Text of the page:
What are the COVID-19 face mask rules for each state and territory?

Last week, the national cabinet agreed to lift the mask mandate for domestic flights, as well as cut the isolation period for most COVID-19 cases from seven days to five.

The new changes took effect this morning, but the mask mandates have not been fully lifted.

Some jurisdictions still require masks on public transport, in hospitals and in care homes, while others have increased face covering requirements.

Click the links below to see the mask rules for your state or territory:


Masks are mandatory in the following settings:

  • On public transportation, including a public bus, light rail vehicle, taxi, rideshare vehicle, rental car, or demand response service vehicle
  • Staff and visitors entering high-risk environments, including hospitals, aged care facilities, correctional centers and residential facilities for people who need frequent and close personal care and who are vulnerable to serious diseases
  • Staff who provide a service to a disabled person which is funded by the National Disability Insurance Scheme or provided by the Government ACT
  • Staff working for a home and community aged care provider

Household contacts of COVID-19 cases aged 12 and older should wear a mask in any indoor setting outside of their home.

New South Wales

Masks are mandatory:

  • In a public hospital or private healthcare facility (including private hospitals and day intervention centres)
  • In residential care facilities or youth hostels
  • On public transport and public transport waiting areas (including taxis and ride-sharing services)
  • In a cruise terminal

People over the age of 12 who are a household or close contact of someone who has tested positive for COVID-19 should wear a face mask when indoors outside their home.

North territory

Face masks are mandatory in the following high-risk settings:

  • Hospitals and health facilities
  • Aged care facilities
  • Accommodation establishments for people with disabilities
  • correctional institutions
  • Domestic violence, sobering up and homeless shelters
  • Masks must also be worn outside the home for five days after isolation


People 12 years and older must wear a mask in the following contexts:

  • In health care facilities, seniors’ residences, housing for the disabled, prisons or detention centers
  • On public transport, including waiting on the platform or at a stop
  • In a taxi, ride-sharing vehicle, or commercial shuttle, including while waiting at a taxi rank or pick-up area

And people should wear a mask when outside their home or accommodation if:

  • They have a temperature equal to or greater than 37.5 degrees
  • They have symptoms of COVID-19
  • They are waiting for a COVID-19 PCR test result
  • If they are diagnosed with COVID-19, are a close contact, or are an international traveler (as per other public health guidelines)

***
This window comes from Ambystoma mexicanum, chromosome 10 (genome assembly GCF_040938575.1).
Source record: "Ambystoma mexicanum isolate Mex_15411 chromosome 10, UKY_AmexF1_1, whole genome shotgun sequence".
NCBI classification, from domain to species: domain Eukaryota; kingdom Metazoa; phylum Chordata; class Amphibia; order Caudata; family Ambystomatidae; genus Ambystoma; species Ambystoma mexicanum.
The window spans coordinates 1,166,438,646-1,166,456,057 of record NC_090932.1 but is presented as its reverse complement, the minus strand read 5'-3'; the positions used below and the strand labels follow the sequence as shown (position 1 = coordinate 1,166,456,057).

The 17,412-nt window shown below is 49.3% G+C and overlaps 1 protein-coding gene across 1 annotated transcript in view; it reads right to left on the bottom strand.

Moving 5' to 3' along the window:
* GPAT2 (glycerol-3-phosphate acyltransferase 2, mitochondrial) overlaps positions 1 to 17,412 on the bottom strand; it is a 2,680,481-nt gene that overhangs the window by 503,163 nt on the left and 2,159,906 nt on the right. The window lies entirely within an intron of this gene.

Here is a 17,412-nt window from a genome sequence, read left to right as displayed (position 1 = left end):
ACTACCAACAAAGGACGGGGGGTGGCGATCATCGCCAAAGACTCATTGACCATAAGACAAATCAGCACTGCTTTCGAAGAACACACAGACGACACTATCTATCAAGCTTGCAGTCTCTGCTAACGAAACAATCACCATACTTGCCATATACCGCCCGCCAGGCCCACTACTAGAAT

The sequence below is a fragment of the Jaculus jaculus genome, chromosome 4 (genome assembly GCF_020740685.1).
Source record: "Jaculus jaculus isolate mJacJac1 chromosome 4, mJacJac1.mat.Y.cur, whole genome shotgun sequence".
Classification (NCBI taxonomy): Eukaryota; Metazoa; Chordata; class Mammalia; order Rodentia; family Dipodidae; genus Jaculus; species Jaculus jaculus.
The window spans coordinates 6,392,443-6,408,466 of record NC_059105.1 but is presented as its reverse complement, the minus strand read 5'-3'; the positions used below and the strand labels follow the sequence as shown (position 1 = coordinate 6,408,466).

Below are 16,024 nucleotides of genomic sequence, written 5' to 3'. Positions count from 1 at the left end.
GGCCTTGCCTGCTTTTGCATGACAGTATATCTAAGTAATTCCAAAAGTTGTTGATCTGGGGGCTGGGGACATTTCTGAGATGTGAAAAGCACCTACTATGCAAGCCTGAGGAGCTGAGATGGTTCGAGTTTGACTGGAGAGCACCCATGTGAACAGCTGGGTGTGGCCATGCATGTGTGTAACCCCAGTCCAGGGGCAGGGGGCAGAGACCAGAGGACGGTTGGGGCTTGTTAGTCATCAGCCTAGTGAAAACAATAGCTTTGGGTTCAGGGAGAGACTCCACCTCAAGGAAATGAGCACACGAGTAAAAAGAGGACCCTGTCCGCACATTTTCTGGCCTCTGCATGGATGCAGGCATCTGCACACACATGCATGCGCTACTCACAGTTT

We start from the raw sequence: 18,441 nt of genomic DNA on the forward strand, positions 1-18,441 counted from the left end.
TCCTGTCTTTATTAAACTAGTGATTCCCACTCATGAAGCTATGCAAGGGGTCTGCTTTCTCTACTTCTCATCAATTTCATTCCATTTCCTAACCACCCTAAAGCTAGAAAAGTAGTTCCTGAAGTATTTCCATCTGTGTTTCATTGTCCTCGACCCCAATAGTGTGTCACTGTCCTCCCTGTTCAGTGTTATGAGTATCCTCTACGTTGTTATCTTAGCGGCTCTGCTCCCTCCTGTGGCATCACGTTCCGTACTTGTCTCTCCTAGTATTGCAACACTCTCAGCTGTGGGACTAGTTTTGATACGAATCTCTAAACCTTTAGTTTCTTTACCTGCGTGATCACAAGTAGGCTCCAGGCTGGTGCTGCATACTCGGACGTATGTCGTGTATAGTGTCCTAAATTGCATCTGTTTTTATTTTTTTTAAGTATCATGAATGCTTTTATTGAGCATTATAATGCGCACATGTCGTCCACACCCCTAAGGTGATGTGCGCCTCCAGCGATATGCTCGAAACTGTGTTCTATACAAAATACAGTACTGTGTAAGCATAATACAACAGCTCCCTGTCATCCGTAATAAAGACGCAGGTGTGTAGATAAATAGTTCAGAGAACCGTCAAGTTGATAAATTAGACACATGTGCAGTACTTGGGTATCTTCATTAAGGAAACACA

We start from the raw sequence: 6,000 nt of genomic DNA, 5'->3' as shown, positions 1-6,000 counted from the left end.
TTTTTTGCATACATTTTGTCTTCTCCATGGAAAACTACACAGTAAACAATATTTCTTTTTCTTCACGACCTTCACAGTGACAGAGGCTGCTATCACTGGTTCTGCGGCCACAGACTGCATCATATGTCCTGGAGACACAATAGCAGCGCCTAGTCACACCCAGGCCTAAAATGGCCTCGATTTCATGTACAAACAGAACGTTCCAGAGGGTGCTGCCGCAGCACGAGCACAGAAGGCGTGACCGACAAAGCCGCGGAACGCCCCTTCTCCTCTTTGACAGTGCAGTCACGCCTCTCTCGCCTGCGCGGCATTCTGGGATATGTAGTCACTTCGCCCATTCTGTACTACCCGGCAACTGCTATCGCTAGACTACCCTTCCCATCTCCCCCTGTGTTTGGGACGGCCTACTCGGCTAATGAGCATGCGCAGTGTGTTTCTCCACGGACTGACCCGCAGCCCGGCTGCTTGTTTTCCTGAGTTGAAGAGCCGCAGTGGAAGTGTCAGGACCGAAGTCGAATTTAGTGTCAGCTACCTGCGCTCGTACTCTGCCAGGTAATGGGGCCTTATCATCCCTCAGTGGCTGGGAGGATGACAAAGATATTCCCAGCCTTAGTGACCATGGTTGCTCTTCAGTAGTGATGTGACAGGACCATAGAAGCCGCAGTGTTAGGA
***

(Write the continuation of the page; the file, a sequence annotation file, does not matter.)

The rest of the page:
People who test positive must wear a mask when leaving the house for seven days after their self-isolation period ends – this goes for indoor environments as well as outdoors when they cannot stay physically distant from others.

There are exemptions for people affected by a medical condition or disability.

southern australia

Wearing a mask is compulsory for all people in the following contexts:

  • Health services
  • Pharmacies
  • Disability care facilities
  • Residential facilities for the elderly
  • Passenger transport services – buses, trains, trams, taxis, carpooling and other vehicle rental or charter arrangements

If you are a close contact, you must wear a mask when you leave the house for seven days after exposure.


Mask mandates have been greatly reduced, but masks are still required for the following people:

  • Close contacts of COVID-19 cases, in any indoor space outside your home
  • Confirmed cases of COVID-19, in circumstances where they may come into contact with, or expose others to, COVID-19


People aged eight and over should wear masks in the following settings:

  • In public transport, in taxis/ride-sharing services and in passenger vehicles
  • When visiting a hospital, healthcare facility or any other publicly accessible indoor space in a healthcare facility, including paramedical facilities
  • In a public indoor space if you are a close contact of a COVID-19 case
  • Work in an indoor space that is a publicly accessible area of ​​a court or justice center
  • Work in a resident-facing role in an interior space of a care facility, including when not interacting with residents
  • Work in an indoor space of a prison, police jail, remand center, residential youth center, youth justice center or post-sentence facility
  • After being tested for COVID-19 and awaiting results
  • If you have COVID-19 or are a close or family contact and are cleared to leave quarantine (for example, because you tested negative in a rapid antigen test)

Western Australia

Masks will only be required in high-risk environments such as:

  • Hospitals
  • Healthcare Parameters
  • Facilities for Remedial Services
  • Residential Elderly Care
  • Disabled Services
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Mutations in the COVID-19 virus continue to pose a risk.

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